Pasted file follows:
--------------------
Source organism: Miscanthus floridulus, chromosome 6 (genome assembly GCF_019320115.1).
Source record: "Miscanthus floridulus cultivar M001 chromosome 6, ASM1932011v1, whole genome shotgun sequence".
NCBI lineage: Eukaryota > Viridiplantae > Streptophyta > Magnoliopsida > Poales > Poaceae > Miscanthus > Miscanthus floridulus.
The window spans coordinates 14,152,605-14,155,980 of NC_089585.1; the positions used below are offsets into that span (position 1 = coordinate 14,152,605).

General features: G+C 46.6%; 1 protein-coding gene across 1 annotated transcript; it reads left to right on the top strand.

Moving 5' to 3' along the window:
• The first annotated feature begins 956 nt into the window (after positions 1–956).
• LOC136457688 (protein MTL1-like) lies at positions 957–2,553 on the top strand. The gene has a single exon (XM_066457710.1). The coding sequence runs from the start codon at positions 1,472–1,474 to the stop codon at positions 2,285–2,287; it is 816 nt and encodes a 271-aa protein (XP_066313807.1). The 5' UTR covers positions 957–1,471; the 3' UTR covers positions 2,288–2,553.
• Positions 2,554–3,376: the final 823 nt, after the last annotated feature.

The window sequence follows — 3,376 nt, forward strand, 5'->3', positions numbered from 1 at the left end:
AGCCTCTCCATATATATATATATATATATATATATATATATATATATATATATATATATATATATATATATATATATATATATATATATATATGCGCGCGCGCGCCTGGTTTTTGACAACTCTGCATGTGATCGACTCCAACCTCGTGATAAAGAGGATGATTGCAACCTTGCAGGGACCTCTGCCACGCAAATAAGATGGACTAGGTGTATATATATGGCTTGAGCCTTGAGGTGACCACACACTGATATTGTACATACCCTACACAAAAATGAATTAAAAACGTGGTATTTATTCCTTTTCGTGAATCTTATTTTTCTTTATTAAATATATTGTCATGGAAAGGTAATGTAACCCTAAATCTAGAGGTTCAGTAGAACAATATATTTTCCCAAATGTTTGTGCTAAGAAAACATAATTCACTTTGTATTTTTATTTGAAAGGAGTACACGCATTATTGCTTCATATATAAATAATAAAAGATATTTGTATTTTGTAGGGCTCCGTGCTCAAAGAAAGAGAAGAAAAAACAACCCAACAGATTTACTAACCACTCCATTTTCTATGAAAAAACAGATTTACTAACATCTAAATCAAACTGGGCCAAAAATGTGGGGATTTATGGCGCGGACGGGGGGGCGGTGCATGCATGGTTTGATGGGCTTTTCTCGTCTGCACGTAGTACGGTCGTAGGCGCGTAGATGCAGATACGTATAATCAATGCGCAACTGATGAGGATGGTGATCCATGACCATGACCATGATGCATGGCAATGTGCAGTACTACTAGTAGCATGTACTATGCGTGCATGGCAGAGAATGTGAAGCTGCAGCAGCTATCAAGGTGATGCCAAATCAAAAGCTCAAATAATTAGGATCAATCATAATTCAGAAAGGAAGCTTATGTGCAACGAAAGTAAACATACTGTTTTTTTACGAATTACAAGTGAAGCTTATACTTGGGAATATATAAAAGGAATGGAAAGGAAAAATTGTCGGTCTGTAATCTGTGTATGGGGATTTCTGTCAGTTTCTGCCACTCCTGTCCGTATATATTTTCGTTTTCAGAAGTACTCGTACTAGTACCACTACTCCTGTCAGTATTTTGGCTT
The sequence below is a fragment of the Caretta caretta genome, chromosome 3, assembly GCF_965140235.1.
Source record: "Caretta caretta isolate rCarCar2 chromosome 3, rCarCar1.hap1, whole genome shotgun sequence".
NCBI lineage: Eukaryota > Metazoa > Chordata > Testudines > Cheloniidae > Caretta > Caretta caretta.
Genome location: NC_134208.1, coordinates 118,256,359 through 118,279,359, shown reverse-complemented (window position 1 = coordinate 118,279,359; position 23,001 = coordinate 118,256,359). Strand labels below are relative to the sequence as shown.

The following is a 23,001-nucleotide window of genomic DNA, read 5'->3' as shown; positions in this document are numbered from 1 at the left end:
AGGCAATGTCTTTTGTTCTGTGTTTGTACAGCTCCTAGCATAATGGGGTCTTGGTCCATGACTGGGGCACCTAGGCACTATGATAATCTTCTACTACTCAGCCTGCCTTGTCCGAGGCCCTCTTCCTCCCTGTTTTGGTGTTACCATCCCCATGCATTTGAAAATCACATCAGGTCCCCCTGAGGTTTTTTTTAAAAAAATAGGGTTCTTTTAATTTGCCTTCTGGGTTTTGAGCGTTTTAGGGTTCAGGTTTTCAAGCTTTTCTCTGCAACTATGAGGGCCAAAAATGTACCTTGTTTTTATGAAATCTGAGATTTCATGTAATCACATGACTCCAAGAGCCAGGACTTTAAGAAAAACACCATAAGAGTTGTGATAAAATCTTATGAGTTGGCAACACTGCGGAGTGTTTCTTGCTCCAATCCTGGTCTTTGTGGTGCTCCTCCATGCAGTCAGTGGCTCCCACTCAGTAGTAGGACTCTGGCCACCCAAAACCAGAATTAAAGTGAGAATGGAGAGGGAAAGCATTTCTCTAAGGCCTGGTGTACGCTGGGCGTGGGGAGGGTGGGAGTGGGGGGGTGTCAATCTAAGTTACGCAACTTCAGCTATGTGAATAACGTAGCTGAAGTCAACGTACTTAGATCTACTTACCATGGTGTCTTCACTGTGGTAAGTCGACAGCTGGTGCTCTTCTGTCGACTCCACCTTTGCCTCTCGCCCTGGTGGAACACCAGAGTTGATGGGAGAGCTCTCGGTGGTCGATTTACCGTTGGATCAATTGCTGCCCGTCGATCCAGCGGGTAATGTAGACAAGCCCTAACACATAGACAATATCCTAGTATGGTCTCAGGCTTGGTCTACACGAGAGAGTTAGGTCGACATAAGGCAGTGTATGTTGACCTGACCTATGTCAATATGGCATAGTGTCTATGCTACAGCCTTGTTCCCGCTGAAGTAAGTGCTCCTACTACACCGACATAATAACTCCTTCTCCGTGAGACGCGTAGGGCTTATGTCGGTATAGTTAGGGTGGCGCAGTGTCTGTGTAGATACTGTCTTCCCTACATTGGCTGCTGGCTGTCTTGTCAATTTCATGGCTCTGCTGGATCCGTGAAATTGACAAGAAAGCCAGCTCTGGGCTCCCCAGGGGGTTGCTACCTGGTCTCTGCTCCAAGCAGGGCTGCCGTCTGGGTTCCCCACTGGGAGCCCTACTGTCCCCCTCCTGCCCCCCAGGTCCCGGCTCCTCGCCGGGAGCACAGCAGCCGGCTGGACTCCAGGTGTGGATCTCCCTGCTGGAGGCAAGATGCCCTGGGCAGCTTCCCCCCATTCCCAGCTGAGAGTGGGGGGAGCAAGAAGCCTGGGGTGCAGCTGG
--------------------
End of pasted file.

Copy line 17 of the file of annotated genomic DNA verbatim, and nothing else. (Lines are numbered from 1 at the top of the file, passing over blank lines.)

AGGCAATGTCTTTTGTTCTGTGTTTGTACAGCTCCTAGCATAATGGGGTCTTGGTCCATGACTGGGGCACCTAGGCACTATGATAATCTTCTACTACTCAGCCTGCCTTGTCCGAGGCCCTCTTCCTCCCTGTTTTGGTGTTACCATCCCCATGCATTTGAAAATCACATCAGGTCCCCCTGAGGTTTTTTTTAAAAAAATAGGGTTCTTTTAATTTGCCTTCTGGGTTTTGAGCGTTTTAGGGTTCAGGTTTTCAAGCTTTTCTCTGCAACTATGAGGGCCAAAAATGTACCTTGTTTTTATGAAATCTGAGATTTCATGTAATCACATGACTCCAAGAGCCAGGACTTTAAGAAAAACACCATAAGAGTTGTGATAAAATCTTATGAGTTGGCAACACTGCGGAGTGTTTCTTGCTCCAATCCTGGTCTTTGTGGTGCTCCTCCATGCAGTCAGTGGCTCCCACTCAGTAGTAGGACTCTGGCCACCCAAAACCAGAATTAAAGTGAGAATGGAGAGGGAAAGCATTTCTCTAAGGCCTGGTGTACGCTGGGCGTGGGGAGGGTGGGAGTGGGGGGGTGTCAATCTAAGTTACGCAACTTCAGCTATGTGAATAACGTAGCTGAAGTCAACGTACTTAGATCTACTTACCATGGTGTCTTCACTGTGGTAAGTCGACAGCTGGTGCTCTTCTGTCGACTCCACCTTTGCCTCTCGCCCTGGTGGAACACCAGAGTTGATGGGAGAGCTCTCGGTGGTCGATTTACCGTTGGATCAATTGCTGCCCGTCGATCCAGCGGGTAATGTAGACAAGCCCTAACACATAGACAATATCCTAGTATGGTCTCAGGCTTGGTCTACACGAGAGAGTTAGGTCGACATAAGGCAGTGTATGTTGACCTGACCTATGTCAATATGGCATAGTGTCTATGCTACAGCCTTGTTCCCGCTGAAGTAAGTGCTCCTACTACACCGACATAATAACTCCTTCTCCGTGAGACGCGTAGGGCTTATGTCGGTATAGTTAGGGTGGCGCAGTGTCTGTGTAGATACTGTCTTCCCTACATTGGCTGCTGGCTGTCTTGTCAATTTCATGGCTCTGCTGGATCCGTGAAATTGACAAGAAAGCCAGCTCTGGGCTCCCCAGGGGGTTGCTACCTGGTCTCTGCTCCAAGCAGGGCTGCCGTCTGGGTTCCCCACTGGGAGCCCTACTGTCCCCCTCCTGCCCCCCAGGTCCCGGCTCCTCGCCGGGAGCACAGCAGCCGGCTGGACTCCAGGTGTGGATCTCCCTGCTGGAGGCAAGATGCCCTGGGCAGCTTCCCCCCATTCCCAGCTGAGAGTGGGGGGAGCAAGAAGCCTGGGGTGCAGCTGG